Sniper Coverage Drowns out Politicians; Party Activists See Public Distracted from elections.(NATION)
Byline: Donald Lambro, THE WASHINGTON TIMES
The sniper shootings that have dominated network news also are cutting into their national election coverage, and that could affect voter turnout, some party officials said yesterday.
"To the extent that people take their cues from the national news in terms of how important the elections are, it could have a suppressive effect," said John Hancock, executive director for the Missouri Republican Party.
He said the Nov. 5 midterm elections probably would be getting a lot more attention, especially since "we're going to elect a Senate and 34 governors," if not for the deadly attacks in Washington that began Oct. 2.
"It is becoming harder and harder to crash through Iraq, the sniper attacks and fears over terrorism in the competition for people's total attention," said Joe Kyrillos, New Jersey Republican chairman.
National party officials said that the networks' coverage of the hunt for the sniper has not affected what the candidates are talking about and what voters are most concerned about - the economy, Social Security and prescription-drug benefits.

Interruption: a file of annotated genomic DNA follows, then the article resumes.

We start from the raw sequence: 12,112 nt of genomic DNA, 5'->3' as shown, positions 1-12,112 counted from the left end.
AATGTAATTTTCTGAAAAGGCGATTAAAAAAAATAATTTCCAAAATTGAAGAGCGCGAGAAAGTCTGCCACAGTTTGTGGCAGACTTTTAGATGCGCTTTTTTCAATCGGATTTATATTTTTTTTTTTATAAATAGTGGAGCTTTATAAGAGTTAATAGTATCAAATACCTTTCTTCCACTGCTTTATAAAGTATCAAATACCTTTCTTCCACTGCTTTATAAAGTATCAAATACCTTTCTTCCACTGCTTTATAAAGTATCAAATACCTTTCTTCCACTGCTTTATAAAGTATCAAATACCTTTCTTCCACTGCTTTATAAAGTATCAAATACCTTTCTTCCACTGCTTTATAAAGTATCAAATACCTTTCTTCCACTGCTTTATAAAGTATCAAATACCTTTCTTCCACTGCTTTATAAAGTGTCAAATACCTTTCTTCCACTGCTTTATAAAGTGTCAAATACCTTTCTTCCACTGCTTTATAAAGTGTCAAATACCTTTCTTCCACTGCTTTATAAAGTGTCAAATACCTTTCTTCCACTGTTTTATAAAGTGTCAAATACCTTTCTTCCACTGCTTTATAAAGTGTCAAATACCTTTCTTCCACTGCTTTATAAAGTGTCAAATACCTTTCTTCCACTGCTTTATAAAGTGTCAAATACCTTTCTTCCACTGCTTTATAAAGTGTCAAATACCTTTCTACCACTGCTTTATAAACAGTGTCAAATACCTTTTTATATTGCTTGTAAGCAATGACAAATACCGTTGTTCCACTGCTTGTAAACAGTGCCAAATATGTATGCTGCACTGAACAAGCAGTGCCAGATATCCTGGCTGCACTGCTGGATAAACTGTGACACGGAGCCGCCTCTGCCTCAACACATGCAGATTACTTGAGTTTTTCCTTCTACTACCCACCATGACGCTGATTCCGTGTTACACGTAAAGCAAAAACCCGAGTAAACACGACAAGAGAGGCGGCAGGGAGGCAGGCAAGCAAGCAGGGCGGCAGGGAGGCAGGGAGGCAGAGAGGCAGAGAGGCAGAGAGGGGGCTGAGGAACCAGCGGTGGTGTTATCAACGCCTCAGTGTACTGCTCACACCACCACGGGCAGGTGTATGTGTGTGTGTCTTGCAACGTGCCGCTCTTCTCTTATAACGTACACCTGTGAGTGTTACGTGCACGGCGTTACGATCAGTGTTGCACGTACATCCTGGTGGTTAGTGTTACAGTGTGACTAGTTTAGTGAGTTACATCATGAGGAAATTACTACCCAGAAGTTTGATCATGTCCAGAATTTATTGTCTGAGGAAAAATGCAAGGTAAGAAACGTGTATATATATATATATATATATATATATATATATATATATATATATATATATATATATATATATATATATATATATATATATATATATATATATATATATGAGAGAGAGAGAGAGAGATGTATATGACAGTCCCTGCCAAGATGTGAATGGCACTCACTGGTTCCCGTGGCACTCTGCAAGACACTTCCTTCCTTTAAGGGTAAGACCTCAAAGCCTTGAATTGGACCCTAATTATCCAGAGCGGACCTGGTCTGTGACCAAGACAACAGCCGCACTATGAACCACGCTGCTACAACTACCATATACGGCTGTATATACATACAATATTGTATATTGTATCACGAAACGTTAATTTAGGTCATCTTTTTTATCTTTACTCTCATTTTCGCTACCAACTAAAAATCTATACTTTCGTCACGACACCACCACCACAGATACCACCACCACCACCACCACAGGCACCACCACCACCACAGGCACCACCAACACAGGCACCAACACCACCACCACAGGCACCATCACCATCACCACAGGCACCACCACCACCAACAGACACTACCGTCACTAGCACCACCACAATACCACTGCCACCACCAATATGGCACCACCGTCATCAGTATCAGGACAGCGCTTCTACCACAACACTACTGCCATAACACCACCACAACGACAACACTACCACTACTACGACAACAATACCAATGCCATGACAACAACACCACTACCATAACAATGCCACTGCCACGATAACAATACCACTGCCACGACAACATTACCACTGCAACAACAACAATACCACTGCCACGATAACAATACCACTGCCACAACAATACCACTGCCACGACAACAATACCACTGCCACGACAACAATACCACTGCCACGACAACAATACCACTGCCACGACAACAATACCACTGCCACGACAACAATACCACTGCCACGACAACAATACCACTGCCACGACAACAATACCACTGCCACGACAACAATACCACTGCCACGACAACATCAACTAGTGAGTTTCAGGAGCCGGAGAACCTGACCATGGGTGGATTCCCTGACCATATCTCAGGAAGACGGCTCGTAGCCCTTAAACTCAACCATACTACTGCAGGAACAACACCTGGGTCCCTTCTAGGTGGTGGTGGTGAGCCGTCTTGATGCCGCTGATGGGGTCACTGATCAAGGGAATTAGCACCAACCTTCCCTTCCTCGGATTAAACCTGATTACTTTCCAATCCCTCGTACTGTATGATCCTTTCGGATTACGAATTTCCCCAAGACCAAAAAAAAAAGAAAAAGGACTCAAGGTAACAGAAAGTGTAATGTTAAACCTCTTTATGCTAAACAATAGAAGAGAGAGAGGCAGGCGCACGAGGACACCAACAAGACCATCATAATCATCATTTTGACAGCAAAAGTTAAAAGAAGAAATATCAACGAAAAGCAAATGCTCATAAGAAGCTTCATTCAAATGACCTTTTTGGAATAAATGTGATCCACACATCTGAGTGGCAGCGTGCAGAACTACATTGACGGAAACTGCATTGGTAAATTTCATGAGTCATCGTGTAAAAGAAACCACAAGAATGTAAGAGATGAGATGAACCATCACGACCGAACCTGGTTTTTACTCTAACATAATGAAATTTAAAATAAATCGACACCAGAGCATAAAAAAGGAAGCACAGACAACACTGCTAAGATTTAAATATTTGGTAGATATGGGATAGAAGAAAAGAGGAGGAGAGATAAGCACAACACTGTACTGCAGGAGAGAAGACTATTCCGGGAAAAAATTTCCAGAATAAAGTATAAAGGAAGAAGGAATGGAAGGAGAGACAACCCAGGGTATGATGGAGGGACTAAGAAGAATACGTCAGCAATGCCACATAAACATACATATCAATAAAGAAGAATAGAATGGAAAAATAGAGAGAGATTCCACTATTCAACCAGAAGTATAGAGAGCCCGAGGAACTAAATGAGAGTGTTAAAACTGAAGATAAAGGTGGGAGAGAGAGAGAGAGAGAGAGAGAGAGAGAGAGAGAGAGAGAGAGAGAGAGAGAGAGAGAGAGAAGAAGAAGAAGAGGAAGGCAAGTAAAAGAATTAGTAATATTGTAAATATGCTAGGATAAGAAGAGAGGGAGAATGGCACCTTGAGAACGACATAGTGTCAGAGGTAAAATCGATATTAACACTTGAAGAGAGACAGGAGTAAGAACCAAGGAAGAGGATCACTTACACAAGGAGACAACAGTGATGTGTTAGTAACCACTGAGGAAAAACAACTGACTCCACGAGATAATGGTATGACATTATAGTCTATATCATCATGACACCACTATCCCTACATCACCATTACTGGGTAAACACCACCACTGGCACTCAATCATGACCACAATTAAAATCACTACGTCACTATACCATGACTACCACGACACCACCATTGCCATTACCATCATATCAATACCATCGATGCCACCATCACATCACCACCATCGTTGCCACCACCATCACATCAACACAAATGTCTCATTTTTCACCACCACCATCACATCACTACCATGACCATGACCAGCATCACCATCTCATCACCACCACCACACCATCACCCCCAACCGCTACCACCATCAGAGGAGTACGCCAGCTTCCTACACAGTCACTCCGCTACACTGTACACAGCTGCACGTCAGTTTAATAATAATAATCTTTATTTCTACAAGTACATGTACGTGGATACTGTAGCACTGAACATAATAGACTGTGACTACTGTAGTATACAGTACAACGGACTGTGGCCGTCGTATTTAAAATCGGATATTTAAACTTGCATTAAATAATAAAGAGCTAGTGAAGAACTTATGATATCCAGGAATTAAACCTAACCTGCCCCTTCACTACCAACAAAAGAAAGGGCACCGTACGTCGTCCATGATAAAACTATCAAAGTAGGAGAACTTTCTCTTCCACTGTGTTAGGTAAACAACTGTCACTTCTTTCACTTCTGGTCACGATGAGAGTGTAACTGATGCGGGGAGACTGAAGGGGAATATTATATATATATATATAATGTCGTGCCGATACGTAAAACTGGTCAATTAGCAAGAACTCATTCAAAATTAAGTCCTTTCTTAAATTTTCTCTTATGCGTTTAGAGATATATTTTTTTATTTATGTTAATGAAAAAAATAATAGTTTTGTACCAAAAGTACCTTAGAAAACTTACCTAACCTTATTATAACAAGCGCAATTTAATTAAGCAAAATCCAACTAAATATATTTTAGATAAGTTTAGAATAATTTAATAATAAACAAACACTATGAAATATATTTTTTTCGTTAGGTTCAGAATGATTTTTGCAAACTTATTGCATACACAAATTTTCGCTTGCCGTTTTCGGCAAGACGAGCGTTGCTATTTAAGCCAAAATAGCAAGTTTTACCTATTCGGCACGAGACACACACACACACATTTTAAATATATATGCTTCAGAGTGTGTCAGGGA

"The coverage inside the Beltway is very different from coverage outside the Beltway. You have a lot more coverage about what's happening to the economy, local job layoffs and pensions," said Maria Cardona, spokeswoman for the Democratic National Committee.
"This all comes down to what people are fearing, regardless of the media coverage here," she said.
Jim Dyke, spokesman for the Republican National Committee, said candidates are focusing on what voters are asking about and should not be negatively affected by the lack of coverage.
"As far as the coverage goes, I wouldn't think that it has an impact on the elections. …